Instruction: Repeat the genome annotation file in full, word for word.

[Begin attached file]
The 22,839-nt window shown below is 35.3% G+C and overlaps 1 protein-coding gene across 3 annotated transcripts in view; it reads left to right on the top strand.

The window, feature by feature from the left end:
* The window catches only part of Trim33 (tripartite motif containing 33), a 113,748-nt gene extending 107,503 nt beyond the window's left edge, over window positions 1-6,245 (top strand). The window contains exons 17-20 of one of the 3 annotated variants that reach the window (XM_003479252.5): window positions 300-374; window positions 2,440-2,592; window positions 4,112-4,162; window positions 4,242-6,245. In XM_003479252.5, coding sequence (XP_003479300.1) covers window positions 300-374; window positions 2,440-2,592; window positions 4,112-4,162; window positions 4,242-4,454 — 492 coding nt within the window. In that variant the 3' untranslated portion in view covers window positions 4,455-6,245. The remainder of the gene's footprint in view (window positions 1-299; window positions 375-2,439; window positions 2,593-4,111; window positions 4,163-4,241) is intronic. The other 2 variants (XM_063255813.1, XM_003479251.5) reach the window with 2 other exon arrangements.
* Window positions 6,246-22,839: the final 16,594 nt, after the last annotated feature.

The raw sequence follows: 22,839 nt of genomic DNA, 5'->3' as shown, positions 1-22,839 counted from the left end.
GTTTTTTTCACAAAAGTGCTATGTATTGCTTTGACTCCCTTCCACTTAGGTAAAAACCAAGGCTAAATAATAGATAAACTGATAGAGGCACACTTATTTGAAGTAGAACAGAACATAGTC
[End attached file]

The 22,839-nt window shown below is 35.3% G+C and overlaps 1 protein-coding gene across 3 annotated transcripts in view; it reads left to right on the top strand.

The window, feature by feature from the left end:
* The window catches only part of Trim33 (tripartite motif containing 33), a 113,748-nt gene extending 107,503 nt beyond the window's left edge, over window positions 1-6,245 (top strand). The window contains exons 17-20 of one of the 3 annotated variants that reach the window (XM_003479252.5): window positions 300-374; window positions 2,440-2,592; window positions 4,112-4,162; window positions 4,242-6,245. In XM_003479252.5, coding sequence (XP_003479300.1) covers window positions 300-374; window positions 2,440-2,592; window positions 4,112-4,162; window positions 4,242-4,454 — 492 coding nt within the window. In that variant the 3' untranslated portion in view covers window positions 4,455-6,245. The remainder of the gene's footprint in view (window positions 1-299; window positions 375-2,439; window positions 2,593-4,111; window positions 4,163-4,241) is intronic. The other 2 variants (XM_063255813.1, XM_003479251.5) reach the window with 2 other exon arrangements.
* Window positions 6,246-22,839: the final 16,594 nt, after the last annotated feature.

The raw sequence follows: 22,839 nt of genomic DNA, 5'->3' as shown, positions 1-22,839 counted from the left end.
GTTTTTTTCACAAAAGTGCTATGTATTGCTTTGACTCCCTTCCACTTAGGTAAAAACCAAGGCTAAATAATAGATAAACTGATAGAGGCACACTTATTTGAAGTAGAACAGAACATAGTC